Dorut-Tillavat Memorial Complex
The memorial complex Dorut-Tillavat (‘contemplation place’) dates back to the late 14th – early 15th centuries. It is located in an old cemetery in the south-east of Shakhrisabz. It is where Emir Taragay, Tamerlan’s father, died in 1360 or 1361, is buried. The formation of the complex began after the death of the famous and revered Sufi religious figure Shamseddin Kulyal who was the spiritual father of Taragay and Tamerlane himself. Shamseddin Kulyal was one of the founders of Sufism and the sheikh Bahauddin Nakshbandi’s mentor. He grew up in a potter’s family, hence was his nickname Kulyal (‘pot maker’). He was very much respected as early as during his life; people used to go to him for advice concerning both religious and secular matters. According to historical sources, he was also called Amiri-Kalyan, which means ‘great emir’. Tamerlane once said that what he had achieved was thanks to Shamseddin’s prayers and wise instructions. As a token of his gratitude Tamerlane ordered to put a gorgeous marble sagana tomb over his grave. The mausoleum of the Sufi became a place of worship of his numerous adherents, and towday pilgrims from many Asian countries still come to the mausoleum to pay their tribute and pray.
A part of Dorut-Tillavat Complex was set aside for a madrasah. It was the building where Tamerlane moved the remains of his father Taragay, so the madrasah became a mausoleum as well. The construction of the complex was completed during the rule of Tamerlane’s grandson Mirzo Ulugbek, the world-famous astronomer. In 1435 he ordered that the mosque Kok-Gumbaz (‘blue dome’) be built on the foundations of an earlier structure in the cemetery. The mosque was constructed to be perfectly symmetrical with the mausoleum; they even had to turn it away from the direction of Mecca a little for the purpose. The portal of the mosque has an inscription saying that Ulugbek built it on behalf of his father Shakhrukh.
A little later the great astronomer began the construction of a makbarat sepulcher by the southern wall of Shamseddin Kulyal Mausoleum. The sepulcher was intended for Ulugbek’s descendants and relatives of the Tamerlane’s dynasty. The building has the decoration characteristic of the 15th century. The façade bears blue decorative patterns. The delicate mosaic on the walls contains ethnic Central Asian themes.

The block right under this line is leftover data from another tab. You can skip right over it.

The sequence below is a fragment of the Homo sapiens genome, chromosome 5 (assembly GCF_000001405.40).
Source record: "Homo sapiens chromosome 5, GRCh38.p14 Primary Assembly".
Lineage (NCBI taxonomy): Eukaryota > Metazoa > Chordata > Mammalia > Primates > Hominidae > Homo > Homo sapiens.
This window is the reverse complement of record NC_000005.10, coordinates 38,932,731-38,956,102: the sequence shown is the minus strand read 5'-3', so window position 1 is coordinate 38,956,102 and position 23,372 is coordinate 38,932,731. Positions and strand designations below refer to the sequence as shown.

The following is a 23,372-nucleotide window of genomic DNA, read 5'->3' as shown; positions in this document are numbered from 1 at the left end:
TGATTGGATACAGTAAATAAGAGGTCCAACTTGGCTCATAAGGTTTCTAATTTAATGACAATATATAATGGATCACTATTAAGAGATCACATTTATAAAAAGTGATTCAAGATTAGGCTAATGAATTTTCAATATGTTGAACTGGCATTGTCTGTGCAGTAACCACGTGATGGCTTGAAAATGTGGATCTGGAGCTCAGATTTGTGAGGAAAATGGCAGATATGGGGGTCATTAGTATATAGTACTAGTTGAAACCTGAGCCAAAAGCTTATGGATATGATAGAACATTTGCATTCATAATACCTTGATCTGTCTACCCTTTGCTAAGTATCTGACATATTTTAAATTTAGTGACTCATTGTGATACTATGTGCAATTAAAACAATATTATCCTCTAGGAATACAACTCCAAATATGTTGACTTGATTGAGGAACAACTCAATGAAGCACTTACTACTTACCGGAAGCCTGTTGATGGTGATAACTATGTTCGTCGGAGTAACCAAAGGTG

The marble tombstones in the complex appear to have belonged to Termez sayyids (sayyid is an honorific title denoting males accepted as descendants of the prophet Muhammad through his grandsons, sons of the prophet's daughter and his son-in-law). That is why the complex was also called Gumbezi-Sayyidan (‘dome of sayyids’) later. Historically, they do not have anything to do with Ulugbek. How did they find the way the complex? After long research historians and archeologists found out that they were accidentally moved to the grounds of the complex from the neighboring cemetery, since the wall surrounding Kulyal Mausoleum, Ulugbek Sepulcher, Kok-Gumbaz Mosque and the grave of Emir Taragay did not survive.
Most of the complex survive. Thoroughly restored and reconstructed, it is of great interest as a historical and architectural monument of the 14th – 15th centuries, mthe times of the Tamerlane’s dynasty. The 600-year-old Ulugbek Sepulcher entrance door is still in good condition, showing the original splendor of its delicate carvings.
One of the grand Shakhrisabz buildings bears an inscription citing Tamerlane: ‘If you doubt our grandeur, look at out buildings’.
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